The CEO who took Google public, Eric Schmidt, speaks out. Dr. Anthony Fauci discusses the pandemic. Whether any progress on policing has been made is explored.
ARI MELBER, MSNBC HOST: Welcome to THE BEAT. I am Ari Melber.
And it`s great to be with you in this holiday season.
Tonight, in a special report on civil rights, policing, and the calls for change after another big year where this has been on so many minds.
We also go inside the Biden White House. I want to show with -- you exactly what we found with some field reporting, even in this pandemic era.
And my interview with the CEO who took Google public, Eric Schmidt. He has some tough words for Zuckerberg on social media and democracy, plus what he sees ahead in this world of artificial intelligence.
At the end of the year, sometimes, it`s worth reflecting on the big things. Well, we`re going to get into all of that.
But we begin with the biggest story in the world still, which is COVID.
2021 began with the vaccine rollout, but it still has ended as the deadliest year of the pandemic. And misinformation has proven dangerous to people`s health.
Now, we have been talking to Dr. Fauci across this pandemic, learning about his guidance and what to do if the facts change and new variants emerge.
DR. ANTHONY FAUCI, CHIEF MEDICAL ADVISER TO PRESIDENT BIDEN: The best way you can prevent the virus from evolving and mutating is to prevent it from replicating, because it`s an interesting tenet of virology that the only way a virus can mutate is if you allow it to replicate.
So, when you have a lot of infection in your country, when you`re getting 300,000 to 400,000 new infections a day, the virus has an open playing field to replicate so much that it starts to mutate. That`s when you get the dangerous mutations.
So, one of the best ways to prevent that from happening in this country is to double down on the public health measures to prevent the virus from going from one person to another, the masking, the distancing, the avoiding congregate settings.
MELBER: Right. Right.
FAUCI: On the other hand, the other best thing to do, please go out and get vaccinated, because the combination...
MELBER: Right. Exactly.
FAUCI: ... of vaccination and public health measures will bring the level of virus down so low, you won`t give it a chance to mutate. That`s what we need to do. Right.
MELBER: And then there`s the other side of the vaccination coin, a contentious policy that stirs all sorts of controversy that is larger than what you think about COVID itself or even the vaccines, because it comes back to people`s idea of liberty and balancing your own choices with your obligation in the social contract.
I`m talking about the mandates.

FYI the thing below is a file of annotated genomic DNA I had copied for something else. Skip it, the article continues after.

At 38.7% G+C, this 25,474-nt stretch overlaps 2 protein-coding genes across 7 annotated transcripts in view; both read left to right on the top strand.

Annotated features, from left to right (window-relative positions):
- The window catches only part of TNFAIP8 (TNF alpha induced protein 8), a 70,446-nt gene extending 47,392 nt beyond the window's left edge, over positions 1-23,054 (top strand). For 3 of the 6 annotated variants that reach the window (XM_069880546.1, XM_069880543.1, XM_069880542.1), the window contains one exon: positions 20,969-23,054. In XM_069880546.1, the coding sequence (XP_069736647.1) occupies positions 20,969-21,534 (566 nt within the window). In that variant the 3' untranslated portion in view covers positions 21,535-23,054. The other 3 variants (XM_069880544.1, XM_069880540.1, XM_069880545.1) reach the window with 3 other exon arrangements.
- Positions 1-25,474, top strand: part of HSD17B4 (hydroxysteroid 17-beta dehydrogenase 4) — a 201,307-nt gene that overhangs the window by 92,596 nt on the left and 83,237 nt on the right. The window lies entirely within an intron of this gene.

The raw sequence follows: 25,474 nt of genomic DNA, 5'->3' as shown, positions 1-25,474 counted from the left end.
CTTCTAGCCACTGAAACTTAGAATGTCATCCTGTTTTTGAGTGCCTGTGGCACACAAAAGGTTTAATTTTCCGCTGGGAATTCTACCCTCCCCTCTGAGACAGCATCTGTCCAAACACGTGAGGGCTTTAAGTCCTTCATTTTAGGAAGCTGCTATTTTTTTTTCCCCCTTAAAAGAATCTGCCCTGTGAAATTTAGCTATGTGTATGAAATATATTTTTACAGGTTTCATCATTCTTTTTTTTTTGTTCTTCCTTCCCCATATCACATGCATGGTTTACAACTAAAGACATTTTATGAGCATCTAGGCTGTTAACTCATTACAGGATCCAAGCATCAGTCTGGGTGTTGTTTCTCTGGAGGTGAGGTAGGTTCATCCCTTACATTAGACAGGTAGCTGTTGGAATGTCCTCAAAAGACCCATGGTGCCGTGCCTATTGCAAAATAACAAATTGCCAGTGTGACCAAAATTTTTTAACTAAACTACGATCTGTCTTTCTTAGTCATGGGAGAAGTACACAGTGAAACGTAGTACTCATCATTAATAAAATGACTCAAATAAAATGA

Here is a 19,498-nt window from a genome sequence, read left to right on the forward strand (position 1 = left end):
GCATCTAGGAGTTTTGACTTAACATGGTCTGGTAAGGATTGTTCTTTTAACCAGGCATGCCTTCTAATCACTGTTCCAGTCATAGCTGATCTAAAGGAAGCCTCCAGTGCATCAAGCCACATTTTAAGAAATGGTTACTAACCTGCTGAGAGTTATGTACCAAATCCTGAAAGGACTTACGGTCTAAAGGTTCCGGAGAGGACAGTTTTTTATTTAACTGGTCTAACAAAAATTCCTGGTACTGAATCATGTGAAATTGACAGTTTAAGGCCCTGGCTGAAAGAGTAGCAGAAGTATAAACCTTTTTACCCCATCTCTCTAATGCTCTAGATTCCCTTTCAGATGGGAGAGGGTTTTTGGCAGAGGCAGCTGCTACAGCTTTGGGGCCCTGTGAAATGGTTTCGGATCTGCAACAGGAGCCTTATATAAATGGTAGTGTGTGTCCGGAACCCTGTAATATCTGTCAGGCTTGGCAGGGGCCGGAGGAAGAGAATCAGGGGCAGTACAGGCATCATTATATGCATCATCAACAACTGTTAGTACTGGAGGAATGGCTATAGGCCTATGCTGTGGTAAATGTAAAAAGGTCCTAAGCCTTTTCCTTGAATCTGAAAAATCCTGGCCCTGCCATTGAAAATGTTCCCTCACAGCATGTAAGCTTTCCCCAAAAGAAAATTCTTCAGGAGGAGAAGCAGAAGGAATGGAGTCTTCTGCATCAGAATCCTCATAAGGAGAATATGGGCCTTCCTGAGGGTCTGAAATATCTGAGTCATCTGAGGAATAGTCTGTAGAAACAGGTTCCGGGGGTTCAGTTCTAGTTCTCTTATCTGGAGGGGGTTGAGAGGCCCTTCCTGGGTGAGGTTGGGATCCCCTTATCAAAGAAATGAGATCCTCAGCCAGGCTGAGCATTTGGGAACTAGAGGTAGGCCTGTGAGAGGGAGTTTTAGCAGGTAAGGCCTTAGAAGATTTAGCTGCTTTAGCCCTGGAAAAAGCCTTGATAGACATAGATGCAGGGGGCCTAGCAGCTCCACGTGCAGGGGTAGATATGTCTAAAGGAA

FAUCI: One of the things that people should realize, Ari, is that the idea of mandating a vaccine is not something new.
That is done all the time.
FAUCI: How about schools? I mean, we have been doing this for decades and decades and decades. If you want to go to certain schools...
MELBER: May I press you, Doctor?
MELBER: Sir, I`m not saying I think this, but part of my job, what people who object to this say, as you know, is, those other mandates had much longer periods of time.
You`re familiar. And they say it feels unfair to them to demand them try something so new.
FAUCI: Well, I`m not so sure. Again, you could have arguments all the time,.
I`m not so sure that argument holds water. This is the most devastating disease, an infectious disease from a respiratory virus that we have had in 102 years. Times change. Sometimes, you got to say, liberties aside -- and I`m not -- I`m not an anti-libertarian person, where you say, you want to just take away everyone`s liberties. But, sometimes, you got to face the reality of what you`re looking at.
MELBER: Yes. Yes.
FAUCI: We have an outbreak that is ongoing now for a year-and-a-half. And it`s killed more Americans than any other infectious disease in such a very long period of time. Sometimes, you got to do unusual things.
MELBER: Well, Doctor, when you put it like that, the answer sounds a lot better than the question.
MELBER: Now, it`s no secret Dr. Fauci has been at this work for a long time across administrations in both parties.
But it is only in this divided, particularly polarized era that we have seen him become more attacked than any other time in his career. That may tell us more about the rest of us than him, as some have tried to make Fauci the face of the controversy surrounding the virus and many on the right targeting him.
(BEGIN VIDEO CLIP)
NEWT GINGRICH, FORMER HOUSE SPEAKER: I think he now is destructive. I think he`s dishonest.
TUCKER CARLSON, FOX NEWS HOST: He decided to unilaterally end Christmas.
PETER NAVARRO, TRUMP TRADE ADVISER: We want to take Fauci down and put him in an orange jumpsuit.
GINGRICH: In any reasonable society, Fauci would be gone.
(END VIDEO CLIP)
MELBER: We`ll give you the last word of any thoughts on how you`re playing across the Internet. And, then, I promised you -- you had a question. Go ahead as well.
FAUCI: Well, Ari, I`m not in it for a popularity contest. I have devoted my entire professional career of 50 years to try and essentially safeguard and preserve the health and the lives of the American people.
And as an infectious disease doctor who deals with outbreak, that gets really extended to the rest of the world. That`s what I do. The praise or the arrows and slings are really irrelevant. I do what science drives you to do. And that`s what I do.